Contribution: This article forms part of the Special Collection which will serve as a Festschrift for Prof Stephan Joubert to honour him for the tremendous work that he has done (and is still doing) in Theology in South Africa. I took his book, Jesus, Radical, Righteous, Relevant as basis and applied it to our current situation with COVID-19.

Keywords: church; familia Dei; Jesus; 4IR; COVID-19.

Stephan Joubert

Stephan believes in God and the Bible in an almost childlike manner. He believes in the biblical narratives and how they present Jesus. He believes that Jesus is the eternal Son of God, he was born from a virgin, he was crucified for our sins, God resurrected him on the third day, he ascended to heaven, he is currently our mediator and redeemer and he will one day come back to earth during his second coming and establish a new heaven and earth for his followers (Rev 21). Joubert is convinced that being a Christian one should be like little children and sheep who follow the shepherd and people whose values differ from that of the world (Joubert 2012:92).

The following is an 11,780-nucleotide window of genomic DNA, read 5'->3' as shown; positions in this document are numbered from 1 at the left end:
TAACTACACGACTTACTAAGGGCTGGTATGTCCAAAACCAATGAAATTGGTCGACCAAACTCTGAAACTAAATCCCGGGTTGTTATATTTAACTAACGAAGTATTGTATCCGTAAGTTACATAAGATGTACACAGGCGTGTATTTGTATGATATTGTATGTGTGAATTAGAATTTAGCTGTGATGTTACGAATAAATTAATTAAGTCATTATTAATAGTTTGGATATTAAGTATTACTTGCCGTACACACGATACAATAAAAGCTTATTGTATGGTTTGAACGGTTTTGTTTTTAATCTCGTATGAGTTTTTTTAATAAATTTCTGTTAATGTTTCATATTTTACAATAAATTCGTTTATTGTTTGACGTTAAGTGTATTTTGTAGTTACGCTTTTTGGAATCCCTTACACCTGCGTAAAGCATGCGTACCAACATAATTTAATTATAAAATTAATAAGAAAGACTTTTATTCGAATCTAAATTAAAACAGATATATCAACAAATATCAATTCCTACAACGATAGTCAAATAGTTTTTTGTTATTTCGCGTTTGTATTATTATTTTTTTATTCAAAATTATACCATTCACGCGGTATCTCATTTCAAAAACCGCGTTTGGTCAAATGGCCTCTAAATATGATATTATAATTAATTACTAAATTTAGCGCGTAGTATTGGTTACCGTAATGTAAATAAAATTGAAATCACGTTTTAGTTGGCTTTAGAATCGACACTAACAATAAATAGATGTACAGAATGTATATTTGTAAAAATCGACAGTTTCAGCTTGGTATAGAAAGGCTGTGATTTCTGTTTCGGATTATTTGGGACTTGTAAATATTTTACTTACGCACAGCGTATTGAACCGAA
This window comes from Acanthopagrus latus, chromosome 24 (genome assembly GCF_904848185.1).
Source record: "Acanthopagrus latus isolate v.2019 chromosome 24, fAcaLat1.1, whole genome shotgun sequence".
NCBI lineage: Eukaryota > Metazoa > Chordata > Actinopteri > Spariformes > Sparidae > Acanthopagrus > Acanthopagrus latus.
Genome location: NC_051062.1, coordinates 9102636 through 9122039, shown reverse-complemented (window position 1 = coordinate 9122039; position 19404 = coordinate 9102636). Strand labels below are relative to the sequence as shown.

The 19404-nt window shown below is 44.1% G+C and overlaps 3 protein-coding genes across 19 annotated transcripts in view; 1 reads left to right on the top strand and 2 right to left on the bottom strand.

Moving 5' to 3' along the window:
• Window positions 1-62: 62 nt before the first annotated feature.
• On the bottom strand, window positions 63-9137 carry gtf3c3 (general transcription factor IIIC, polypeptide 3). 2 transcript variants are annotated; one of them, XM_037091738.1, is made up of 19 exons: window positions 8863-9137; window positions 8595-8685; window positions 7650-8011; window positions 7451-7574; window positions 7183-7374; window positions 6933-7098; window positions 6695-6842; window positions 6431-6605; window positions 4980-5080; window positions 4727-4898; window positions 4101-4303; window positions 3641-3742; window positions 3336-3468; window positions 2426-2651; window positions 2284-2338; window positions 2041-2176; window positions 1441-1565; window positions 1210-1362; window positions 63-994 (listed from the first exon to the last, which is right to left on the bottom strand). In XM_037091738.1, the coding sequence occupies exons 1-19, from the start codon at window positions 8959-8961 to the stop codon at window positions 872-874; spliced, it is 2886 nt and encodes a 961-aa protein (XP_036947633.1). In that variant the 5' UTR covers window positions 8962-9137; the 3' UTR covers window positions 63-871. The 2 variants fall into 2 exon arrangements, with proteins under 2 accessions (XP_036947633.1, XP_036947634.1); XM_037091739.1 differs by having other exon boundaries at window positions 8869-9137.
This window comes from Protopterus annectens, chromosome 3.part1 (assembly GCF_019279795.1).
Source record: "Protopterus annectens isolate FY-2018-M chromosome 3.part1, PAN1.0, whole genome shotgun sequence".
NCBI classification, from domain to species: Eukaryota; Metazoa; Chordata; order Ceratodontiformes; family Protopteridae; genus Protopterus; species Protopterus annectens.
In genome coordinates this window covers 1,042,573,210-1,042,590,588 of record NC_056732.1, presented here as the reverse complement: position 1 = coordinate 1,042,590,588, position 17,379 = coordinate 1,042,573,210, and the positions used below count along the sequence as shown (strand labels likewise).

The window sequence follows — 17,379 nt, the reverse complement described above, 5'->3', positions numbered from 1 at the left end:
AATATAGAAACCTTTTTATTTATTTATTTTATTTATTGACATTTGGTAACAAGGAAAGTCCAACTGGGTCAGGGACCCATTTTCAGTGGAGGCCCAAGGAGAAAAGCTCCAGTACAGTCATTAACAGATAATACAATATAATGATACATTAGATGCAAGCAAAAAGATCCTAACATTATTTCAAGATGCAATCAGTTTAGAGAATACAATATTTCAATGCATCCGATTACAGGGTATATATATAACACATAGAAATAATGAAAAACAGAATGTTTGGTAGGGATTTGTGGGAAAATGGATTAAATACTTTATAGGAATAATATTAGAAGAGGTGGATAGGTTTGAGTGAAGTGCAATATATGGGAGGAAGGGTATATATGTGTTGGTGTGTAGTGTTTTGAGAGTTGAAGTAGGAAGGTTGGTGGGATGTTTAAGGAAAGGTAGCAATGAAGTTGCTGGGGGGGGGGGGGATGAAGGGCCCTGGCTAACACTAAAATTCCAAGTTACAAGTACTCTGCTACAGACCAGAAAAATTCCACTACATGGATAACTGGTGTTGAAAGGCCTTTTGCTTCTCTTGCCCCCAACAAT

The buzzword for the dawn of the third decade of the 21st century, although with a tremble in the voice, is coronavirus disease (COVID-19). Nobody really knows where this virus has originated1 – this maybe the good part of the ‘not-knowing’, whilst the bad part is that nobody knows when it will end, if ever.2 At first, some people claimed that it is just a super flu, until medical professionals discovered that the virus has mutations and after effects with enduring damage on the body, affecting especially the brain and the heart (cf. Couzin-Frankel 2020). In South Africa, many people are very fatalistic about this virus, arguing on the one hand, that ‘everybody’ will eventually acquire the virus or one of its strains or on the other hand, that if they are destined to acquire the virus, then no precaution will anyhow prevent it. Others are so perturbed by this ‘new normal’ that they rather choose to end their lives on earth (Masweneng 2020). For many people, this is a time of more questions than answers.